An alternative would be to have your employer part with it on your behalf instead and place the funds into a designated investment vehicle. If that doesn’t suit you, set up a debit order of your own to a savings account, ensuring a certain portion of your salary is invested before you can utter the words “pay day”. Make your choice of saving non-optional and the temptation to spend it will be somewhat alleviated. 

put Time between you and the money:

There are many investment options which require you to wait a variety of notice periods before you can have access to your money. The power of temptation and the waning of willpower comes and goes in waves, so let your investment vehicle give you time to remind yourself why you are saving in the first place.. 

Wealth management:

If one takes stock of what has been said up to this point, they would realise that focus has been predominantly placed on managing the investor; what has been said regarding the management of wealth thus far has been, in fact, part of managing the investor. 

It is worth repeating, contemporary civilization is highly specialised, the consequences of which is that wealth management is an entire discipline in and of itself. It would be a disservice to the branch of knowledge and highly presumptuous of anyone to assume it could be effectively distilled into a brief think piece. 

Nevertheless, there does seem to be a common misconception held that is certainly worth addressing: It does not require complex financial instruments in order to achieve your financial goals; Simple investing can be successful investing. 

Complex financial instruments such as options, swaps, contract for differences and other such derivative instruments have their place within the financial ecosystem ;a very sophisticated place, with the hedge fund brokers and the financial asset managers, who have spent careers learning and understanding the use cases of these vehicles. 

But as a layman investor looking to save for a deposit on a first home, they are wholly unnecessary, not to mention largely inaccessible. The mention of such investments certainly shouldn’t intimidate any reader into not investing at all; simple investing might not always trump complex investing, but simple investing almost always trumps no investing. 

Similarly, regardless of whether you are the most highly skilled broker applying your trade at Goldman Sachs or a medical doctor that knows an awful lot about the human body, but not so much about investing, you should have a good appreciation for what you are investing in, or at least a thorough comprehension of the risk associated with the investment. 

But that is for my financial adviser to contemplate, is it not? Wrong! The professional, as in most cases, is there to provide an opinion. An educated opinion, granted, but still only an opinion. The risk and rewards of the investment decision lie squarely on the shoulders of the investor, and as such it goes without saying that the investor should always be aware of where their money is and why.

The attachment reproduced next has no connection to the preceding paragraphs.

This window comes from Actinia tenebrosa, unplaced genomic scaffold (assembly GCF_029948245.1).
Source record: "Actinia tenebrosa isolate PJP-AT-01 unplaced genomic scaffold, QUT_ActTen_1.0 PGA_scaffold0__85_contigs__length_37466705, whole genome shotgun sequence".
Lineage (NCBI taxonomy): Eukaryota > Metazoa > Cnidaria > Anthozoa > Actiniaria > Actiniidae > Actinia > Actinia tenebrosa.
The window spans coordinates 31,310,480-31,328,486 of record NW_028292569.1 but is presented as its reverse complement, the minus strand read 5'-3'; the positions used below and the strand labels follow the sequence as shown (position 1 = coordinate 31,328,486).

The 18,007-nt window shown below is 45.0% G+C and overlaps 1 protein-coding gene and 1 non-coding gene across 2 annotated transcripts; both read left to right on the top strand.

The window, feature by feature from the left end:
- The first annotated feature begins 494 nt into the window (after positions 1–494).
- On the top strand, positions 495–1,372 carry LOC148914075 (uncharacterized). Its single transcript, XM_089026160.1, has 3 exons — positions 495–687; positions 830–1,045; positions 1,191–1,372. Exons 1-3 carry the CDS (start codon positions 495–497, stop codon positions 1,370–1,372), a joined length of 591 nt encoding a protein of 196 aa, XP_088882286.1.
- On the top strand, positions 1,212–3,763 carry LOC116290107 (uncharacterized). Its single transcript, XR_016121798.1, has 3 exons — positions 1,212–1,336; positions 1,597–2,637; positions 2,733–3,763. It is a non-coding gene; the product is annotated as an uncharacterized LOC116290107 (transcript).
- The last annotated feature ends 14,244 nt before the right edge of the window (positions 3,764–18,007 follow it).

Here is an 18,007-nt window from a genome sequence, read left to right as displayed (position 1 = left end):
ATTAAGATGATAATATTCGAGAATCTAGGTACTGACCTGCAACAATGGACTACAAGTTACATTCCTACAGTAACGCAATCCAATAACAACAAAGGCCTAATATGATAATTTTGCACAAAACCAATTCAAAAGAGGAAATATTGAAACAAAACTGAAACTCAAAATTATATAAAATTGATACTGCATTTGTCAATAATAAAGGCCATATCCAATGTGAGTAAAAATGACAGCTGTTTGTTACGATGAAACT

Lastly, what is investment but a privilege.

But what a privilege it is to invest! 

The privilege of investing is often overlooked, because who would consider something so burdensome to be a privilege? Investing is not only difficult because it’s difficult to follow through with. Investing is also difficult because it results in focus being placed on the future and having to contemplate uncertainties and unforeseen calamities; going down the rabbit hole of considering one’s future financial wellbeing can be deep, dark and utterly daunting. 

It is easy to become overwhelmed with an abundance of choice, frozen by the analysis of alternatives, terrified of opportunity cost. All these feelings are understandably amplified if investing isn’t your area of expertise and falls outside of your comfort zone. In spite of the above stresses, it is worth remembering that it is a privilege. In fact, being grateful for the opportunity to invest is the first step to mitigating the anxiety that all too often accompanies you down the path of financial success.

If investing is broadly about striving towards a happy and healthy future, gratitude and appreciation for one’s present opportunity to strive towards that future lends itself to a happy and healthy present.

Good luck with your financial endeavours, may they promote and compliment life’s endless adventures. 

Ryan Welsh CA(SA)

Ryan is a qualified Chartered Accountant. Since qualifying he has worked as a freelance consultant both in and outside of practice, with aspirations to launch his own business in the near future.

Connect with him on Facebook, Twitter and Instagram

Ryan Welsh CA(SA)

Ryan is a qualified Chartered Accountant. Since qualifying he has worked as a freelance consultant both in and outside of practice, with aspirations to launch his own business in the near future.

Connect with him on Facebook, Twitter and Instagram

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Guest posts and comments represent the diversity of opinion within the Chartered Accounting profession and related industries. The views and opinions expressed in guest blog posts and articles are solely those of the author and do not necessarily reflect the official position of myCAhub™ who shall not be held liable for any inaccuracies presented.